A significant storm swept though the region Tuesday (4/18/17) with 3” to 12” inches of new snow reported across the forecast area above ~8500’. However, snow levels fluctuated considerably during the storm with many areas receiving rain Monday before turning to snow in the early morning hours on Tuesday. Snow levels rose once again during the day, Tuesday, with rain up to ~ 9,000’ then easing back down to ~8000’ by Tuesday PM. Loose Wet avalanches were prevalent during the storm throughout the mid elevations as the surface snow becoming saturated with water and internal bonds began to dissolve. Moderate to strong SW winds during the storm formed Wind Slabs in exposed locations throughout the mid and upper elevations, primarily above ~ 9000’ on NW-NE-SE aspects with several avalanches observed throughout the forecast region. Mammoth Mountain Ski Patrol reported significant results from avalanche control work on Wednesday morning. Most of these avalanches were triggered in Wind Slabs with small hand charges and ski cutting. Westerly winds continued thru Wednesday and Thursday (4/19-4/20) with snow banners and localized drifting observed from Mammoth south to Rock Creek, forming a new round of Wind Slabs throughout the upper and mid elevations, primarily on N-E-S aspects.

Moderate SW winds in upper elevations Sunday (4/23) formed another round of isolated shallow Wind Slabs in the upper elevations on NW-NE-SE aspects where upwind fetches still had snow available for transport. Since then, there have been several days for the Wind Slabs to strengthen and heal, redirecting the avalanche threat toward typical spring Loose Wet avalanches.

weather summary

Tuesday - A potent low pressure over Washington will move quickly to the southeast today and drive a cold front southward across the Great basin with gusty winds from mid afternoon through the evening. Later tonight, another shorter burst of stronger gusts is possible with the cold front passage. Precipitation, warm air advection with a push of Pacific moisture will spread a broad area of widespread cloud cover with light rain and snow across most of the region this morning, with snow levels generally around 7000 feet. Precip amounts will be light, generally 0.10 inch or less. Snow amounts for the Sierra above 7000 feet up to a few inches are possible.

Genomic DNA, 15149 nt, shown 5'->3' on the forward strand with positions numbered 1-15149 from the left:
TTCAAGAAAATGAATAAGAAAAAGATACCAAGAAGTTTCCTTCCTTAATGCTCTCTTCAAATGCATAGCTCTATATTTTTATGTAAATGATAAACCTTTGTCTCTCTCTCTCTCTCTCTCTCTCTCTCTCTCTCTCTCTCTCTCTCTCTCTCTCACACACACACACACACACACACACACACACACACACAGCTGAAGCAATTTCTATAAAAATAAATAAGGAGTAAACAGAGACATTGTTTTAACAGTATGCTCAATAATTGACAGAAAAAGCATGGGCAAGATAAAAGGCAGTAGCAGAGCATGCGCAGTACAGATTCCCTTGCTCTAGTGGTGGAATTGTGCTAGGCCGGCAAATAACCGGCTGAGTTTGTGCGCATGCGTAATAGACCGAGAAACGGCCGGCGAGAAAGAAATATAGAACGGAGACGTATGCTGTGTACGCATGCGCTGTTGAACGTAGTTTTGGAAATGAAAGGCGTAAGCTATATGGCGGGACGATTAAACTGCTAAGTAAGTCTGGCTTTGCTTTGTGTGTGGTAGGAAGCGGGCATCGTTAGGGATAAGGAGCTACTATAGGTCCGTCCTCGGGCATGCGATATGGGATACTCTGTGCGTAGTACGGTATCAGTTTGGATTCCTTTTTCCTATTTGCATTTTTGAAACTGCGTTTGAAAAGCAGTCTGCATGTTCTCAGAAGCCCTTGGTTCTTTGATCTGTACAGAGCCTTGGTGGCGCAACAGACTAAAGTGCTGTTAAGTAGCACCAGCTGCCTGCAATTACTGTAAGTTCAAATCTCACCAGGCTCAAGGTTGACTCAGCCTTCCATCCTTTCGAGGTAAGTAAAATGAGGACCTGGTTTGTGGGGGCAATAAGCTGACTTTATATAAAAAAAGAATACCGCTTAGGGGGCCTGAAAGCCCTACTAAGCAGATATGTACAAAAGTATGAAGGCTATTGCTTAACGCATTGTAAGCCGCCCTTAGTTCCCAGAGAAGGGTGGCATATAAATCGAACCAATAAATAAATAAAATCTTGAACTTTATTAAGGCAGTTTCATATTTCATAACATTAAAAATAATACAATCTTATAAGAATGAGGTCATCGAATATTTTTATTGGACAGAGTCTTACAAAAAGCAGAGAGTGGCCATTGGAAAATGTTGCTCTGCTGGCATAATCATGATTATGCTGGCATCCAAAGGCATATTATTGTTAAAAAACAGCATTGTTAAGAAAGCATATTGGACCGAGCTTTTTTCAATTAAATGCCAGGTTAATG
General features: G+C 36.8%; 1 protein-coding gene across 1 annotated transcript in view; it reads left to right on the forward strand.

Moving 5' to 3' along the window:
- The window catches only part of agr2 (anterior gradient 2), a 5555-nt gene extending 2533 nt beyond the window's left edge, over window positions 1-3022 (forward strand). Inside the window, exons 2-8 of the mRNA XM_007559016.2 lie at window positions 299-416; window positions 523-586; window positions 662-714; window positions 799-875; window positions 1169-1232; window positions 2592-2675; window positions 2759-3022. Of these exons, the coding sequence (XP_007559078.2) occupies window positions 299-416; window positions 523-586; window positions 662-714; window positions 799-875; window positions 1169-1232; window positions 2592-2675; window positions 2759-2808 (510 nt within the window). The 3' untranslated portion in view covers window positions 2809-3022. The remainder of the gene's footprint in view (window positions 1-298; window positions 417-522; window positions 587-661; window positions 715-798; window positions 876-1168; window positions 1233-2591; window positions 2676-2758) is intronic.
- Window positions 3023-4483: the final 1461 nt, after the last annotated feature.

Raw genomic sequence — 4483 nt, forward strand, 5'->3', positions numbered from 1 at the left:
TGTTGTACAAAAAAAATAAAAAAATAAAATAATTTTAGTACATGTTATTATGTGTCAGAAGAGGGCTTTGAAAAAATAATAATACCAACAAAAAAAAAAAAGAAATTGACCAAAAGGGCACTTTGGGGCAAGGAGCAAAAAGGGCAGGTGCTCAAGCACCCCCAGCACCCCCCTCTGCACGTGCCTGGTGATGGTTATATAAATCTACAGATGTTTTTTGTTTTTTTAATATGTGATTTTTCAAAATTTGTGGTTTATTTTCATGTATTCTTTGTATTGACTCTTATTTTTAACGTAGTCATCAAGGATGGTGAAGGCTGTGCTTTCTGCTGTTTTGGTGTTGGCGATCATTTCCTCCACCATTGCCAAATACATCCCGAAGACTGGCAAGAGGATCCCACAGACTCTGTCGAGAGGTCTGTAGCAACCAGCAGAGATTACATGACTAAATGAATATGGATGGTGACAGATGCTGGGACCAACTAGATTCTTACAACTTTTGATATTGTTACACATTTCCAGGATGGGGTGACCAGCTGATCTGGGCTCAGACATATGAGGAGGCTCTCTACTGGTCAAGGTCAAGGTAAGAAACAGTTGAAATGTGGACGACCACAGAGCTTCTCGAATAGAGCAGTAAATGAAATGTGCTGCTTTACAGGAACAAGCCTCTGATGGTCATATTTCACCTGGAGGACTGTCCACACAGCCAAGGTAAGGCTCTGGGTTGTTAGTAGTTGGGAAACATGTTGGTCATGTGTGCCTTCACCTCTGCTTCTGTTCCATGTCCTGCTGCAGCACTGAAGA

Wednesday thru Thursday - An upper ridge will slowly build overhead. With a chilly start Wednesday morning and breezy northwest to north flow, highs Wednesday will remain below average. On Thursday, temperatures will begin a moderating trend although heating will be partially offset by a lingering north to northeast surface flow.

Friday thru Monday - High pressure continues to build over the West Coast into the weekend, with rising heights and warming temperatures. The longwave pattern becomes very amplified, with the ridge reaching well into British Columbia. A weak shortwave trough drops down the through the Northern Rockies over the weekend with moderating northeast flow, helping to keep temperatures only about 5-8 degrees above normal. There are indications that the ridge may slide further east over the Western States by the middle of next week, with temperatures continuing to rise to well above normal with a few afternoon/evening thunderstorms develop over the Eastern Sierra. High temperatures going into the weekend and next week will be in the low 70s in the Sierra. Warming temperatures will increase snowmelt from the Sierra and increase flows into the mainstem rivers, creeks and streams draining out of the Sierra.


Two-Day Mountain Weather Forecast Produced in partnership with the Reno NWS
For 8,000 ft. to 10,000 ft.
Tuesday Tuesday Night Wednesday
Weather: Mostly cloudy then becoming cloudy. Chance of snow through the day. Chance of rain in the afternoon. Mostly cloudy. Chance of snow showers in the evening, then slight chance of snow showers after midnight. Partly cloudy.
Temperatures: 40 to 48 deg. F. 26 to 32 deg. F. 41 to 47 deg. F.
Mid Slope Winds: West West Northwest
Expected snowfall: up to 1 inch in. up to 1 inch. in. 0 in.
Over 10,000 ft.
Tuesday Tuesday Night Wednesday
Weather: Mostly cloudy then becoming cloudy. Chance of snow. Mostly cloudy. Chance of snow showers. Partly cloudy.
Temperatures: 33 to 39 deg. F. 21 to 26 deg. F. 32 to 38 deg. F.
Ridge Top Winds: Northwest West West
Expected snowfall: up to 1 in. up to 1 in. 0 in.
This Avalanche Advisory is designed to generally describe avalanche conditions where local variations always occur. This product only applies to backcountry areas located outside established ski area boundaries. The information in this Snowpack Summary is provided by the Eastern Sierra Avalanche Center, who is solely responsible for its content.